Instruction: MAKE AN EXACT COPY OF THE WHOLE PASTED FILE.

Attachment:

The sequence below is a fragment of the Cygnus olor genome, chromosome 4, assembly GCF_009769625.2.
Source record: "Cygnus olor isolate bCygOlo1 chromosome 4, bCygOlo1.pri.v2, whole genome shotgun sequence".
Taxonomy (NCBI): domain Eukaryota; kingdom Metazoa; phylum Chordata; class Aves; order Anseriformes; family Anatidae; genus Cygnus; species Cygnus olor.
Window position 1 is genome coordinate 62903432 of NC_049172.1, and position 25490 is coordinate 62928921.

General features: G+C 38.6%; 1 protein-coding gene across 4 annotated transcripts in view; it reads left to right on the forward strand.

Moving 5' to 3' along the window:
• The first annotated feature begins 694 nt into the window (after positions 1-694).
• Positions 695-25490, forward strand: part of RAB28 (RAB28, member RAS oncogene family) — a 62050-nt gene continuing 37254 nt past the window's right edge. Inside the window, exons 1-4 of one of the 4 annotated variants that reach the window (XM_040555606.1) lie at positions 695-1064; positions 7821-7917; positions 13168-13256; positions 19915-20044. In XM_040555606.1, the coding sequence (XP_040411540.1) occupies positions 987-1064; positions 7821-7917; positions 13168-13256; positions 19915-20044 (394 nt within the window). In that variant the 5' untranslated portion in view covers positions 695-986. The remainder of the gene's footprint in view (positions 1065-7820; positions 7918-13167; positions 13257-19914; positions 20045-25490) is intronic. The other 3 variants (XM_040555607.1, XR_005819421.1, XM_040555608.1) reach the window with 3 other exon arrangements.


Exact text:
The sequence below is a fragment of the Cygnus olor genome, chromosome 4, assembly GCF_009769625.2.
Source record: "Cygnus olor isolate bCygOlo1 chromosome 4, bCygOlo1.pri.v2, whole genome shotgun sequence".
Taxonomy (NCBI): domain Eukaryota; kingdom Metazoa; phylum Chordata; class Aves; order Anseriformes; family Anatidae; genus Cygnus; species Cygnus olor.
Window position 1 is genome coordinate 62903432 of NC_049172.1, and position 25490 is coordinate 62928921.

General features: G+C 38.6%; 1 protein-coding gene across 4 annotated transcripts in view; it reads left to right on the forward strand.

Moving 5' to 3' along the window:
• The first annotated feature begins 694 nt into the window (after positions 1-694).
• Positions 695-25490, forward strand: part of RAB28 (RAB28, member RAS oncogene family) — a 62050-nt gene continuing 37254 nt past the window's right edge. Inside the window, exons 1-4 of one of the 4 annotated variants that reach the window (XM_040555606.1) lie at positions 695-1064; positions 7821-7917; positions 13168-13256; positions 19915-20044. In XM_040555606.1, the coding sequence (XP_040411540.1) occupies positions 987-1064; positions 7821-7917; positions 13168-13256; positions 19915-20044 (394 nt within the window). In that variant the 5' untranslated portion in view covers positions 695-986. The remainder of the gene's footprint in view (positions 1065-7820; positions 7918-13167; positions 13257-19914; positions 20045-25490) is intronic. The other 3 variants (XM_040555607.1, XR_005819421.1, XM_040555608.1) reach the window with 3 other exon arrangements.